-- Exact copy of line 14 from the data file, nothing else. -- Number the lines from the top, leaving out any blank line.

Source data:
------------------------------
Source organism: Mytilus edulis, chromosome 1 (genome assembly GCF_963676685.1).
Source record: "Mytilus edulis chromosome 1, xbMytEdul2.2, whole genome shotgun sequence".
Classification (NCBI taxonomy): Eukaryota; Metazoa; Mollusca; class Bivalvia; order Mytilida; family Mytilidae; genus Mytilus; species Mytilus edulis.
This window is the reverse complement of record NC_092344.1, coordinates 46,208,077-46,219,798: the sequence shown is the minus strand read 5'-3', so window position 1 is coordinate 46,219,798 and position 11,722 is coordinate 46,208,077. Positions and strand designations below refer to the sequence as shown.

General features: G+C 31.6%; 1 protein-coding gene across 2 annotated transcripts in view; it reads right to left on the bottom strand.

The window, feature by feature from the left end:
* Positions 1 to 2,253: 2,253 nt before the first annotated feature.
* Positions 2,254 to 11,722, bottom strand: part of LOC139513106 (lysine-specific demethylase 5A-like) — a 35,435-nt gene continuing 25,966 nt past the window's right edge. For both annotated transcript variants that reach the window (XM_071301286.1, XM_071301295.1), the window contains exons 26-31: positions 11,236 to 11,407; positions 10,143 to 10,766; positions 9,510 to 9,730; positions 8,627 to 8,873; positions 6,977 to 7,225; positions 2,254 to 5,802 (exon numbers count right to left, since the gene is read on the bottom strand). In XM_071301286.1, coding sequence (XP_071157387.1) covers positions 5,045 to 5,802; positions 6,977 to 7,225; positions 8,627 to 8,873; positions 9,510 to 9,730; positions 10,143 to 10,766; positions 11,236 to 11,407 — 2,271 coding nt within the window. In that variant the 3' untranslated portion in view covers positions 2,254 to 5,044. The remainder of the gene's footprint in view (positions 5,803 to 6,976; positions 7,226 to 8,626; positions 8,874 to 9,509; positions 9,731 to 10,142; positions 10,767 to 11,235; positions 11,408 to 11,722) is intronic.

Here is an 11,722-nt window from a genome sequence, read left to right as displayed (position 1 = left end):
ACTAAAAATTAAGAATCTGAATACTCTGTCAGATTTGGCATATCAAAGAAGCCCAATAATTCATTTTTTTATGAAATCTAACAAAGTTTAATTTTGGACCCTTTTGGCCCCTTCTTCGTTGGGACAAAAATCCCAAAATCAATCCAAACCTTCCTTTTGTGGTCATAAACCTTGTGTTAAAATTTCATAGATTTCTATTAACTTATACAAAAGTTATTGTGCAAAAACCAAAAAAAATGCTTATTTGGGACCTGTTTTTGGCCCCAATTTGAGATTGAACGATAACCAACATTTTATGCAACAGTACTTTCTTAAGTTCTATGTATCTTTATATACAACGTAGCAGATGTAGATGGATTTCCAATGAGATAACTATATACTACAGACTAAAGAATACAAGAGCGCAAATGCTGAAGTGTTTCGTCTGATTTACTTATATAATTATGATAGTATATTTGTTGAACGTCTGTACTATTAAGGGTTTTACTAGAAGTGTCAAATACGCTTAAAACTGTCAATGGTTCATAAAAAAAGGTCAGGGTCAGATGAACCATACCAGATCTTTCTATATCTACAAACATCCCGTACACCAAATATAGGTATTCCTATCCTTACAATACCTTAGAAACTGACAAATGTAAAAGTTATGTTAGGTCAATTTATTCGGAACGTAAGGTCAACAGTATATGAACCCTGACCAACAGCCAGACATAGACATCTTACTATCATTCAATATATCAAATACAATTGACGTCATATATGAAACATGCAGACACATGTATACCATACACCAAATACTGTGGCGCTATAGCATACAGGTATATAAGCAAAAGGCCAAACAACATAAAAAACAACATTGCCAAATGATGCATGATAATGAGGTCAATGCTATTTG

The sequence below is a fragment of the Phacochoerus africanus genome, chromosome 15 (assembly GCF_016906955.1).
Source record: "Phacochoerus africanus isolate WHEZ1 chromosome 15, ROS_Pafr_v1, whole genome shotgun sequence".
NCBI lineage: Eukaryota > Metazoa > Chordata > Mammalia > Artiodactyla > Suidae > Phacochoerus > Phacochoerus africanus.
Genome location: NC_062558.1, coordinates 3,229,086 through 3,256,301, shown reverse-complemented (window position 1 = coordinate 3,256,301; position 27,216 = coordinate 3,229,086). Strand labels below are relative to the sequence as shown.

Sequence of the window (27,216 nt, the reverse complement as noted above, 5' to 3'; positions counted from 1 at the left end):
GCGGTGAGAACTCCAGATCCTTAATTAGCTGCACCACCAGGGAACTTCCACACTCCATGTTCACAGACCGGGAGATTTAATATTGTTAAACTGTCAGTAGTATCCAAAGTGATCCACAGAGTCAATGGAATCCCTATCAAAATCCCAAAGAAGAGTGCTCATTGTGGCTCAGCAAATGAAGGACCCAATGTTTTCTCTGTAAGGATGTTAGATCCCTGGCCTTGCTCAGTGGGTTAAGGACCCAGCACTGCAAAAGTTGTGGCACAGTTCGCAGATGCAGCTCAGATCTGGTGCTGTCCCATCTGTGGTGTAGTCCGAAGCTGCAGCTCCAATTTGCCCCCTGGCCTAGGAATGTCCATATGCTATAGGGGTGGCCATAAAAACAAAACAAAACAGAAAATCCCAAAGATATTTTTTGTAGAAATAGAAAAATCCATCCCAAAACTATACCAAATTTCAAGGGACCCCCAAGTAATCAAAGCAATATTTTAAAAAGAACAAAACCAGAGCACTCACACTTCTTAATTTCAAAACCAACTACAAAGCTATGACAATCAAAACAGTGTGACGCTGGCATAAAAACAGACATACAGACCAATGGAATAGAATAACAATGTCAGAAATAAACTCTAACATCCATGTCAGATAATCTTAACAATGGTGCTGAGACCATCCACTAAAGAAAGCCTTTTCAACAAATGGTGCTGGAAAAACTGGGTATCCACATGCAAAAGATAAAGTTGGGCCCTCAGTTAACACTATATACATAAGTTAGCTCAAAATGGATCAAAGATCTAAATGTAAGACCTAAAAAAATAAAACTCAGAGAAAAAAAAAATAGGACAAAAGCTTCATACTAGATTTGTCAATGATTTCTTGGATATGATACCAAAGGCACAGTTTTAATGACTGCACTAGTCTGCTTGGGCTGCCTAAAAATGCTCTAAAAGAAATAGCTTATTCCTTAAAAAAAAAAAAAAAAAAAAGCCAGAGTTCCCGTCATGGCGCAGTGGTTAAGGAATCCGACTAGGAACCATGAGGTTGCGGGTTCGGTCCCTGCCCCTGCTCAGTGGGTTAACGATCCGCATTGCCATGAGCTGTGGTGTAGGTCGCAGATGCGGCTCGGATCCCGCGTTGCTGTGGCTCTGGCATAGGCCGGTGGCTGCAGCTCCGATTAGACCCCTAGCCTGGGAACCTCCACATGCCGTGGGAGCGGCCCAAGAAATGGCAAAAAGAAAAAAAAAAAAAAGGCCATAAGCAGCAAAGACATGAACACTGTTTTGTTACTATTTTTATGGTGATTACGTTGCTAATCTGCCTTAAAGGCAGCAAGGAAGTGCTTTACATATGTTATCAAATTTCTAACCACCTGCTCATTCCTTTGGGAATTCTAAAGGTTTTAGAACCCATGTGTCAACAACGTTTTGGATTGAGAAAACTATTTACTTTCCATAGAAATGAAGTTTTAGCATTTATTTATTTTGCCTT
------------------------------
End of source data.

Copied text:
Genome location: NC_062558.1, coordinates 3,229,086 through 3,256,301, shown reverse-complemented (window position 1 = coordinate 3,256,301; position 27,216 = coordinate 3,229,086). Strand labels below are relative to the sequence as shown.